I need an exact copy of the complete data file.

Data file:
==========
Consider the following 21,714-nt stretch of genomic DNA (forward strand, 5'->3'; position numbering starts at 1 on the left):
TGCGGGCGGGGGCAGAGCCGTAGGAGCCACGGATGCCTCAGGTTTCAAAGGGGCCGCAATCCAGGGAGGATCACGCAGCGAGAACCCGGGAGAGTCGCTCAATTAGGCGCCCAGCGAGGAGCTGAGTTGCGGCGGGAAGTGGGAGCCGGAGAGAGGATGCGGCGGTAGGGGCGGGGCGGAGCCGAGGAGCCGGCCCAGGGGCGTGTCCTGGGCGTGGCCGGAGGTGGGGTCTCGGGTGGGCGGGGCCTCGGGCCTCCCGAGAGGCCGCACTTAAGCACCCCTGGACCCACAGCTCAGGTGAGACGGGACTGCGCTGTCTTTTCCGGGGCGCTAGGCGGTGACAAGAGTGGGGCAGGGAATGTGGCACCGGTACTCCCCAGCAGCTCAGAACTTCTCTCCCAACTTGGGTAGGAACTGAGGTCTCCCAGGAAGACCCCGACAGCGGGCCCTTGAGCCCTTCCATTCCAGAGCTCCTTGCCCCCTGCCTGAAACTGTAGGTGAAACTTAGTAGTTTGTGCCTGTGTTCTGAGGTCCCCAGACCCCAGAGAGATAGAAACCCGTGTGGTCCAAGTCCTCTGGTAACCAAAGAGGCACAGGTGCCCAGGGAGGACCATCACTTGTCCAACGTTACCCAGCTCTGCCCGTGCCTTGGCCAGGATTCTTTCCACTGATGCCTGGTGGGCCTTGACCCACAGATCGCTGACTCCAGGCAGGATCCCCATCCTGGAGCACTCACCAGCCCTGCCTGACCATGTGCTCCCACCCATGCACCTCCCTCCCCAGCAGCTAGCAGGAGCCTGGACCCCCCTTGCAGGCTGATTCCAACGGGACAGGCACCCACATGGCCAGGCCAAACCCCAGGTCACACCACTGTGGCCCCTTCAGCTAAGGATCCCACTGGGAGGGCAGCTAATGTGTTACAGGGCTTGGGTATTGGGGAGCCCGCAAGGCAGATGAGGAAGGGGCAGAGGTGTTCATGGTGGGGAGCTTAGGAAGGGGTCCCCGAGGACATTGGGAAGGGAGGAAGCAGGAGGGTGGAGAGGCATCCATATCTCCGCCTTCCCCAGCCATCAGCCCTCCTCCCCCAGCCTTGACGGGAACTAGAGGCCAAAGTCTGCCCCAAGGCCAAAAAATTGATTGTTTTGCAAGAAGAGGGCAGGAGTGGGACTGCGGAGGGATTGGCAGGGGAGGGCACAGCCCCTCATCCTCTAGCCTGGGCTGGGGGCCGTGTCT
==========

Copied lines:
Consider the following 21,714-nt stretch of genomic DNA (forward strand, 5'->3'; position numbering starts at 1 on the left):
TGCGGGCGGGGGCAGAGCCGTAGGAGCCACGGATGCCTCAGGTTTCAAAGGGGCCGCAATCCAGGGAGGATCACGCAGCGAGAACCCGGGAGAGTCGCTCAATTAGGCGCCCAGCGAGGAGCTGAGTTGCGGCGGGAAGTGGGAGCCGGAGAGAGGATGCGGCGGTAGGGGCGGGGCGGAGCCGAGGAGCCGGCCCAGGGGCGTGTCCTGGGCGTGGCCGGAGGTGGGGTCTCGGGTGGGCGGGGCCTCGGGCCTCCCGAGAGGCCGCACTTAAGCACCCCTGGACCCACAGCTCAGGTGAGACGGGACTGCGCTGTCTTTTCCGGGGCGCTAGGCGGTGACAAGAGTGGGGCAGGGAATGTGGCACCGGTACTCCCCAGCAGCTCAGAACTTCTCTCCCAACTTGGGTAGGAACTGAGGTCTCCCAGGAAGACCCCGACAGCGGGCCCTTGAGCCCTTCCATTCCAGAGCTCCTTGCCCCCTGCCTGAAACTGTAGGTGAAACTTAGTAGTTTGTGCCTGTGTTCTGAGGTCCCCAGACCCCAGAGAGATAGAAACCCGTGTGGTCCAAGTCCTCTGGTAACCAAAGAGGCACAGGTGCCCAGGGAGGACCATCACTTGTCCAACGTTACCCAGCTCTGCCCGTGCCTTGGCCAGGATTCTTTCCACTGATGCCTGGTGGGCCTTGACCCACAGATCGCTGACTCCAGGCAGGATCCCCATCCTGGAGCACTCACCAGCCCTGCCTGACCATGTGCTCCCACCCATGCACCTCCCTCCCCAGCAGCTAGCAGGAGCCTGGACCCCCCTTGCAGGCTGATTCCAACGGGACAGGCACCCACATGGCCAGGCCAAACCCCAGGTCACACCACTGTGGCCCCTTCAGCTAAGGATCCCACTGGGAGGGCAGCTAATGTGTTACAGGGCTTGGGTATTGGGGAGCCCGCAAGGCAGATGAGGAAGGGGCAGAGGTGTTCATGGTGGGGAGCTTAGGAAGGGGTCCCCGAGGACATTGGGAAGGGAGGAAGCAGGAGGGTGGAGAGGCATCCATATCTCCGCCTTCCCCAGCCATCAGCCCTCCTCCCCCAGCCTTGACGGGAACTAGAGGCCAAAGTCTGCCCCAAGGCCAAAAAATTGATTGTTTTGCAAGAAGAGGGCAGGAGTGGGACTGCGGAGGGATTGGCAGGGGAGGGCACAGCCCCTCATCCTCTAGCCTGGGCTGGGGGCCGTGTCT